Skip to main content

This 30-year-old Game Boy platformer is getting a colourised PC makeover

Trip World DX is coming back after three decades

Limited Run Games have announced they're bringing back the 1992 Game Boy game Trip World, a charming Kirby-esque platformer whose flowery monochrome world had, until recently, been more or less lost to time. Thankfully, Limited Run are collaborating with the original developers at Sunsoft, including the game’s director Yuichi Ueda, to bring the forgotten game back to PC and consoles (including the original Game Boy Color, of all things) in the form of Trip World DX.

Trip World puts you in the shoes of Yakopoo, an adorable bunny-like creature who’s on a journey to restore peace to the world by saving a magical flower. Yakopoo kind of resembles a white version of Kirby with its round design, puffy cheeks, and ability to shapeshift, although Yako can’t inhale everything in the known universe, sadly.

Watch on YouTube

Despite its simplicity, Game Boy owners at the time were smitten by the game’s visuals and audio, and looking back, it’s not hard to see why. Taking a look at any gameplay video for Trip World feels like a warm, nostalgic hug, as if you’ve been reunited with a childhood pet that’s jumped into your lap. Unlike other handheld games at the time, Trip World was more focused on simply brewing in its chill vibe, and it looks like it holds up based on Limited Run's latest CarbonCast episode (embedded above).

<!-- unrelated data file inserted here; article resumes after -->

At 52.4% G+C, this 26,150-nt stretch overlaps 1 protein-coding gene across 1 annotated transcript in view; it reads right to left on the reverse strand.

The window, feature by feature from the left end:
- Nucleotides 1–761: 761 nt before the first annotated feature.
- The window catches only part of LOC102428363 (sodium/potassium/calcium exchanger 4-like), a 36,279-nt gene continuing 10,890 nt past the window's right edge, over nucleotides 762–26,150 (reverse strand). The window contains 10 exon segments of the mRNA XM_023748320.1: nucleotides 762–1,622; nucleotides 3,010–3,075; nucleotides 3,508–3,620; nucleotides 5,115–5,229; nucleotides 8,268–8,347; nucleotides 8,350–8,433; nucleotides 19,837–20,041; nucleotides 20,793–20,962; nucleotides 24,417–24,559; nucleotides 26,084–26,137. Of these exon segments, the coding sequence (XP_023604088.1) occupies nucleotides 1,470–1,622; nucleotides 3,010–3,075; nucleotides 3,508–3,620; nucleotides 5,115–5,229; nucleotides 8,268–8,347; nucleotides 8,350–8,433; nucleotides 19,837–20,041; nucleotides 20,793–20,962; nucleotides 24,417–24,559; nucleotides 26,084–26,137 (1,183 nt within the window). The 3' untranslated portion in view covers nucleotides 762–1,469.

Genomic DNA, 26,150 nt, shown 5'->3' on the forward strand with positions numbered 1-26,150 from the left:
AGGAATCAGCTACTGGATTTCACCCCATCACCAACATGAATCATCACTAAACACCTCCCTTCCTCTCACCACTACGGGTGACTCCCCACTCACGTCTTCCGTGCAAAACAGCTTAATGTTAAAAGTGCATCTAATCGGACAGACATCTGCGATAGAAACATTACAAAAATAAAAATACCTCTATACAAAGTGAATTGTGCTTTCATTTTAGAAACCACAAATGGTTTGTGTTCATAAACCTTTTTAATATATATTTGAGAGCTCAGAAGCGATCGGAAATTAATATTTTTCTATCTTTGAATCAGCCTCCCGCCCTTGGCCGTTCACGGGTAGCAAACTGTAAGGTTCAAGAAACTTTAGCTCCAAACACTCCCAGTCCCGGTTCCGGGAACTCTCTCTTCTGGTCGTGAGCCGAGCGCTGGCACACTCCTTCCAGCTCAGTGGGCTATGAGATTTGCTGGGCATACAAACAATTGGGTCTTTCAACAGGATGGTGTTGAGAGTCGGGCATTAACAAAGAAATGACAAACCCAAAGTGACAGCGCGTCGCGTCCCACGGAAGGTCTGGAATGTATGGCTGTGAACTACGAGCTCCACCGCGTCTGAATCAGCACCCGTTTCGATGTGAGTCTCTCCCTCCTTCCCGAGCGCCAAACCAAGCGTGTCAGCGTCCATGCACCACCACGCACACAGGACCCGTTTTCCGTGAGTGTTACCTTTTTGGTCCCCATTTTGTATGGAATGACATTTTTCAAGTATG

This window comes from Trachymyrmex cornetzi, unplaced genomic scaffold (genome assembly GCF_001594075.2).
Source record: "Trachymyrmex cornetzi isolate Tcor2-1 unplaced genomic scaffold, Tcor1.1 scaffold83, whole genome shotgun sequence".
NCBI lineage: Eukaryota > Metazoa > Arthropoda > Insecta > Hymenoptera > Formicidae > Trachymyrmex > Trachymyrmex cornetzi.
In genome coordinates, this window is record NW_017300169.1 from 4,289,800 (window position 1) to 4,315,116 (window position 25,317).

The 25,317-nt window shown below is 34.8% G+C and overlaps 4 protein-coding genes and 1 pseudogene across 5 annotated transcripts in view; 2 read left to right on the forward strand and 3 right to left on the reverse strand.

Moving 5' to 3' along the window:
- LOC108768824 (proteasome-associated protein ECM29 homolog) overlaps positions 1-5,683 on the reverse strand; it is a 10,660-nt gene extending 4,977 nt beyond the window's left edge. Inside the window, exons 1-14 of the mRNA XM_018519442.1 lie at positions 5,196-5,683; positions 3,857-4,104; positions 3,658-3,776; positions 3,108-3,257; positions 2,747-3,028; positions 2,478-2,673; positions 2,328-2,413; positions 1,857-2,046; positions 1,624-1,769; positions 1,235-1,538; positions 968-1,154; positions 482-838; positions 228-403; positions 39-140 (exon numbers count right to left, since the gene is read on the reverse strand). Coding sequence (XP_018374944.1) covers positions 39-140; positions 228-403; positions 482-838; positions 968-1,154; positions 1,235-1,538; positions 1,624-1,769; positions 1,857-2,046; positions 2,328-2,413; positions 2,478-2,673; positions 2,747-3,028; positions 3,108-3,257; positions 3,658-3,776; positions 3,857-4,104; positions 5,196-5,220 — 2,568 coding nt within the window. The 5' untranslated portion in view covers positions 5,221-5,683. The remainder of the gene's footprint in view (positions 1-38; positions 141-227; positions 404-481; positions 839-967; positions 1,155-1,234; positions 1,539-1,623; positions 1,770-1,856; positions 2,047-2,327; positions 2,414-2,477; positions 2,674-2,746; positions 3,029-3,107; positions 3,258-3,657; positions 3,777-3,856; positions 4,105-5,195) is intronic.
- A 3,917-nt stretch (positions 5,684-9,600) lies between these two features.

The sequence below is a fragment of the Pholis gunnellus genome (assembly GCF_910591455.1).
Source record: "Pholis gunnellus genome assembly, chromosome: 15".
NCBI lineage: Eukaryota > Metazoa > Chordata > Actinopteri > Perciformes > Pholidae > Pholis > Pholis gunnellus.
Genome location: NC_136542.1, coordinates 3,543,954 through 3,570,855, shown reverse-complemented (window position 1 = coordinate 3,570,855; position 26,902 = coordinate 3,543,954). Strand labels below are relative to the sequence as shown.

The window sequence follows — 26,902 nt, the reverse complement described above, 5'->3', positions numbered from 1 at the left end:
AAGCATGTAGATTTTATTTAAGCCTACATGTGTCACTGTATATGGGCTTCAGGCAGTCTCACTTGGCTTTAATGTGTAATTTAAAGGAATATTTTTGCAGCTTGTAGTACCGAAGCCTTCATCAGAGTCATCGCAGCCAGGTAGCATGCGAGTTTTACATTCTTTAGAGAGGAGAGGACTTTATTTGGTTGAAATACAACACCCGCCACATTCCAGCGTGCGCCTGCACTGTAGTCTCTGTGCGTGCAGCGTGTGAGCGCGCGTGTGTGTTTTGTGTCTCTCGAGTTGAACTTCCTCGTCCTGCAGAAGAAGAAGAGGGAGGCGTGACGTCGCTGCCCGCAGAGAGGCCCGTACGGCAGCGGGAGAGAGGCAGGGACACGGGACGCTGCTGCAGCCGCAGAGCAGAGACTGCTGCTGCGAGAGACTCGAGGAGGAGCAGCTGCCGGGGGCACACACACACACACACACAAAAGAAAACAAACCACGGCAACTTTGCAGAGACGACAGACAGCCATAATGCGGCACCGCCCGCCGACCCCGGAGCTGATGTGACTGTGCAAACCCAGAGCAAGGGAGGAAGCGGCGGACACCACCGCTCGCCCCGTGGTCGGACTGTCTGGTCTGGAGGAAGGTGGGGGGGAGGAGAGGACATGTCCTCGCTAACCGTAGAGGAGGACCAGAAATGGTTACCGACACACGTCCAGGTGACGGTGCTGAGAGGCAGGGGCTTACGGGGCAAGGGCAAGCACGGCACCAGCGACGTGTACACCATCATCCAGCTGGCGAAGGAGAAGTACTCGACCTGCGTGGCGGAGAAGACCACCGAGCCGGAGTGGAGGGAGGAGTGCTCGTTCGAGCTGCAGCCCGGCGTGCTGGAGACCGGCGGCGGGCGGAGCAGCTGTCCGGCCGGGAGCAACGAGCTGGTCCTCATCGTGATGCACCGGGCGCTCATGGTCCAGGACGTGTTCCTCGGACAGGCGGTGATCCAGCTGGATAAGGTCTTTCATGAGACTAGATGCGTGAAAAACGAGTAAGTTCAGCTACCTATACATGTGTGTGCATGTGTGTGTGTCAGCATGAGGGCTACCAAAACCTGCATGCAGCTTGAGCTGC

The re-release, Trip World DX, includes the original game in all its 8-bit glory, alongside a fully colourised version and a banging remastered soundtrack. A museum mode also contains design documents, video interviews with the original devs, box scans, and other never-before-seen stuff that, let's face it, should really be included in every remaster, remake, and re-release.

What’s more interesting, to me at least, is how Trip World DX came about, and what’s next. Trip World DX is returning thanks to the Carbon Engine, a development tool that “uses emulation as a base” to help studios bring old games onto modern systems. The engine was previously used to bring back the very first Shantae game and beat 'em up River City Girls Zero just last year. The clue’s in the name: the tool is used to create carbon copies of old games, with a little extra sprinkled on top. Limited Run say it’s used for games “that are rare, highly sought-after, or otherwise no longer available.”

Limited Run say “we’re losing history on a daily basis,” which led to them trying to preserve games such as Trip World. Yakopoo’s journey won’t be the only revival, though, as they tease some “shocking” reveals coming over the next year in their Carboncast video. Any form of game preservation is a plus, and I’m excited to see what other weird things get pulled out of limbo.

Like Shantae and River City Girls Zero before it, Trip World DX will release digitally too, but if you want a physical copy, you’ll need to order one here before June 11th on PC, Switch, PlayStation, and best of all, Game Boy and Game Boy Colour. There’s unfortunately no word on an actual release date yet, though.

Watch on YouTube

Read this next